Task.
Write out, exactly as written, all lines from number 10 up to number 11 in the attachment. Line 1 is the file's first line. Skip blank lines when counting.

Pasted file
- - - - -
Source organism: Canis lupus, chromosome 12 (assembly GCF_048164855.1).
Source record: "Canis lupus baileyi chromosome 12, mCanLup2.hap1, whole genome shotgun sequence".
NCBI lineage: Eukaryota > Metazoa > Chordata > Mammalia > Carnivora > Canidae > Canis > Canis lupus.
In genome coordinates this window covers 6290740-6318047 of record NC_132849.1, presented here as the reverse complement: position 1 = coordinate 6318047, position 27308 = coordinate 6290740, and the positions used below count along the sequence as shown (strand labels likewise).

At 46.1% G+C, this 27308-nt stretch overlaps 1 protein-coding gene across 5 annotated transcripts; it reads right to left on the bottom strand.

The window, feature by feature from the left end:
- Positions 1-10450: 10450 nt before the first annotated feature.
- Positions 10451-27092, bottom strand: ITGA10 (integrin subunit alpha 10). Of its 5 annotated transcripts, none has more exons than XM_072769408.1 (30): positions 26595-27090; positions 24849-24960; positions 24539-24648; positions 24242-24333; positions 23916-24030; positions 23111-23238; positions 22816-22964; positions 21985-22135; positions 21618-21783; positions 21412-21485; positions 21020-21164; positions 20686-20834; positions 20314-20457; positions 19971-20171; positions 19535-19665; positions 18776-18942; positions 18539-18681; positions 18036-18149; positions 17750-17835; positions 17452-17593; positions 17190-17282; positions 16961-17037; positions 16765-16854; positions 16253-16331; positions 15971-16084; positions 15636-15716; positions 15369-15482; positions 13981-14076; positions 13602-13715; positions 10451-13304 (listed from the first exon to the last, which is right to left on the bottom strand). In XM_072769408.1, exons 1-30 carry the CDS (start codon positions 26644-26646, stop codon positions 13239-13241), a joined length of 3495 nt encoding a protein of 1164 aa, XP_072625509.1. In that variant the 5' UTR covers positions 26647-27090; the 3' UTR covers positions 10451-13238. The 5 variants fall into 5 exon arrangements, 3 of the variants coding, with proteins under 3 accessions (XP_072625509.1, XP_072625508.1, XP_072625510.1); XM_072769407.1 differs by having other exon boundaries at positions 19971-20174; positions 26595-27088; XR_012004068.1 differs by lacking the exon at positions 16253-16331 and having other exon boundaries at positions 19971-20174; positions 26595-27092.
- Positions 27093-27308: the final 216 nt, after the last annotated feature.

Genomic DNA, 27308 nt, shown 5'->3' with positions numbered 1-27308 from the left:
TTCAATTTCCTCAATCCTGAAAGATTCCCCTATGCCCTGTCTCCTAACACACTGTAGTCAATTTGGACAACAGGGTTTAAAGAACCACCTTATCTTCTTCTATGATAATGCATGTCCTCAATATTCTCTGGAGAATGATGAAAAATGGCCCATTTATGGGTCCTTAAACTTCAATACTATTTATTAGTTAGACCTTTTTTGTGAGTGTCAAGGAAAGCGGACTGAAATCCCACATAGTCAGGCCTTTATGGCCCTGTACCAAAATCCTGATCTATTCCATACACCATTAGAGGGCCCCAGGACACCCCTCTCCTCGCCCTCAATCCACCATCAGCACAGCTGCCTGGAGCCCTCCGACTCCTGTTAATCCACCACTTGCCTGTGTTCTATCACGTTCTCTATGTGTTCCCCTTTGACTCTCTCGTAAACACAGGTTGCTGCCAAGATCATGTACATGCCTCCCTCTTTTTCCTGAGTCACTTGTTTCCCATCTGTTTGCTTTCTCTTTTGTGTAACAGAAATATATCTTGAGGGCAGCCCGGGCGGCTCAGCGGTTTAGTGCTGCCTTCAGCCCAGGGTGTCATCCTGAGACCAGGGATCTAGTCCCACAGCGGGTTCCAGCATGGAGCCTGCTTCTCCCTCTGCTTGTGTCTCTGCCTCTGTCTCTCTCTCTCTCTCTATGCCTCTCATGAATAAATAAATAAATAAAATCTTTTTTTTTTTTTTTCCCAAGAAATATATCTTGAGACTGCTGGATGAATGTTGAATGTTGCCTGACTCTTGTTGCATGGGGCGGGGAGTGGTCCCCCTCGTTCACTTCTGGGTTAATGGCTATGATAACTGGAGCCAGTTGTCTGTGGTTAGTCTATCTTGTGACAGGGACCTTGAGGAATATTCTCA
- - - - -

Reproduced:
Genomic DNA, 27308 nt, shown 5'->3' with positions numbered 1-27308 from the left:
TTCAATTTCCTCAATCCTGAAAGATTCCCCTATGCCCTGTCTCCTAACACACTGTAGTCAATTTGGACAACAGGGTTTAAAGAACCACCTTATCTTCTTCTATGATAATGCATGTCCTCAATATTCTCTGGAGAATGATGAAAAATGGCCCATTTATGGGTCCTTAAACTTCAATACTATTTATTAGTTAGACCTTTTTTGTGAGTGTCAAGGAAAGCGGACTGAAATCCCACATAGTCAGGCCTTTATGGCCCTGTACCAAAATCCTGATCTATTCCATACACCATTAGAGGGCCCCAGGACACCCCTCTCCTCGCCCTCAATCCACCATCAGCACAGCTGCCTGGAGCCCTCCGACTCCTGTTAATCCACCACTTGCCTGTGTTCTATCACGTTCTCTATGTGTTCCCCTTTGACTCTCTCGTAAACACAGGTTGCTGCCAAGATCATGTACATGCCTCCCTCTTTTTCCTGAGTCACTTGTTTCCCATCTGTTTGCTTTCTCTTTTGTGTAACAGAAATATATCTTGAGGGCAGCCCGGGCGGCTCAGCGGTTTAGTGCTGCCTTCAGCCCAGGGTGTCATCCTGAGACCAGGGATCTAGTCCCACAGCGGGTTCCAGCATGGAGCCTGCTTCTCCCTCTGCTTGTGTCTCTGCCTCTGTCTCTCTCTCTCTCTCTATGCCTCTCATGAATAAATAAATAAATAAAATCTTTTTTTTTTTTTTTCCCAAGAAATATATCTTGAGACTGCTGGATGAATGTTGAATGTTGCCTGACTCTTGTTGCATGGGGCGGGGAGTGGTCCCCCTCGTTCACTTCTGGGTTAATGGCTATGATAACTGGAGCCAGTTGTCTGTGGTTAGTCTATCTTGTGACAGGGACCTTGAGGAATATTCTCA